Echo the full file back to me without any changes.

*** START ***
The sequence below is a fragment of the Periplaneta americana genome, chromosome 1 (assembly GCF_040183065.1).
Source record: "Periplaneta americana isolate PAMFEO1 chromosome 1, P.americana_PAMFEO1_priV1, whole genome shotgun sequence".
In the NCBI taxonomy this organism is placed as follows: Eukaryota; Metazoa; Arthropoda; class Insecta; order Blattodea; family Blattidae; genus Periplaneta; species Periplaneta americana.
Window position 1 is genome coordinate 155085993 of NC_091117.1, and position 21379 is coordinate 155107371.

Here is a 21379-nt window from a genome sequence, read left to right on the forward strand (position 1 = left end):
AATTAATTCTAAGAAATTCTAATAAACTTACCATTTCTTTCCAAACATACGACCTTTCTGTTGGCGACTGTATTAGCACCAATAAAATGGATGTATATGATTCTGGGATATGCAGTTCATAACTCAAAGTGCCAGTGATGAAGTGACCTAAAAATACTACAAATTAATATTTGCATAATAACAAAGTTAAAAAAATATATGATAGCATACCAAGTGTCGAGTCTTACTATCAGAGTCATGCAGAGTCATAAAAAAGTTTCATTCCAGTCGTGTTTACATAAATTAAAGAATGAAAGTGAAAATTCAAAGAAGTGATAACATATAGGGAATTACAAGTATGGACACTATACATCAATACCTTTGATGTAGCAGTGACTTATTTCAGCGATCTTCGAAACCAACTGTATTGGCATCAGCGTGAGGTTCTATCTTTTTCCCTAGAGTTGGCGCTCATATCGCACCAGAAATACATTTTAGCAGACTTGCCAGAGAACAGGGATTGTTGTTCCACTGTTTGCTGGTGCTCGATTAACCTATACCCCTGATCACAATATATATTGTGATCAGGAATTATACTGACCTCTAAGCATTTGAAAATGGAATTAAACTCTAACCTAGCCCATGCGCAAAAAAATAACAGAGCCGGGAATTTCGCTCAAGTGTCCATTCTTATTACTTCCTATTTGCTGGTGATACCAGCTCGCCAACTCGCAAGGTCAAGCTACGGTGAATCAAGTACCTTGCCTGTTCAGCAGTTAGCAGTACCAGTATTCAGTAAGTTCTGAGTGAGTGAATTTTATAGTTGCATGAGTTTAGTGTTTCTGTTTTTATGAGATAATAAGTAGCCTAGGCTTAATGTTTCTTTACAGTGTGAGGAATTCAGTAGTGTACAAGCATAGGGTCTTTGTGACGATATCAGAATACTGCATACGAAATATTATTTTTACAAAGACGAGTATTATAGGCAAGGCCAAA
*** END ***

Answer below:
The sequence below is a fragment of the Periplaneta americana genome, chromosome 1 (assembly GCF_040183065.1).
Source record: "Periplaneta americana isolate PAMFEO1 chromosome 1, P.americana_PAMFEO1_priV1, whole genome shotgun sequence".
In the NCBI taxonomy this organism is placed as follows: Eukaryota; Metazoa; Arthropoda; class Insecta; order Blattodea; family Blattidae; genus Periplaneta; species Periplaneta americana.
Window position 1 is genome coordinate 155085993 of NC_091117.1, and position 21379 is coordinate 155107371.

Here is a 21379-nt window from a genome sequence, read left to right on the forward strand (position 1 = left end):
AATTAATTCTAAGAAATTCTAATAAACTTACCATTTCTTTCCAAACATACGACCTTTCTGTTGGCGACTGTATTAGCACCAATAAAATGGATGTATATGATTCTGGGATATGCAGTTCATAACTCAAAGTGCCAGTGATGAAGTGACCTAAAAATACTACAAATTAATATTTGCATAATAACAAAGTTAAAAAAATATATGATAGCATACCAAGTGTCGAGTCTTACTATCAGAGTCATGCAGAGTCATAAAAAAGTTTCATTCCAGTCGTGTTTACATAAATTAAAGAATGAAAGTGAAAATTCAAAGAAGTGATAACATATAGGGAATTACAAGTATGGACACTATACATCAATACCTTTGATGTAGCAGTGACTTATTTCAGCGATCTTCGAAACCAACTGTATTGGCATCAGCGTGAGGTTCTATCTTTTTCCCTAGAGTTGGCGCTCATATCGCACCAGAAATACATTTTAGCAGACTTGCCAGAGAACAGGGATTGTTGTTCCACTGTTTGCTGGTGCTCGATTAACCTATACCCCTGATCACAATATATATTGTGATCAGGAATTATACTGACCTCTAAGCATTTGAAAATGGAATTAAACTCTAACCTAGCCCATGCGCAAAAAAATAACAGAGCCGGGAATTTCGCTCAAGTGTCCATTCTTATTACTTCCTATTTGCTGGTGATACCAGCTCGCCAACTCGCAAGGTCAAGCTACGGTGAATCAAGTACCTTGCCTGTTCAGCAGTTAGCAGTACCAGTATTCAGTAAGTTCTGAGTGAGTGAATTTTATAGTTGCATGAGTTTAGTGTTTCTGTTTTTATGAGATAATAAGTAGCCTAGGCTTAATGTTTCTTTACAGTGTGAGGAATTCAGTAGTGTACAAGCATAGGGTCTTTGTGACGATATCAGAATACTGCATACGAAATATTATTTTTACAAAGACGAGTATTATAGGCAAGGCCAAA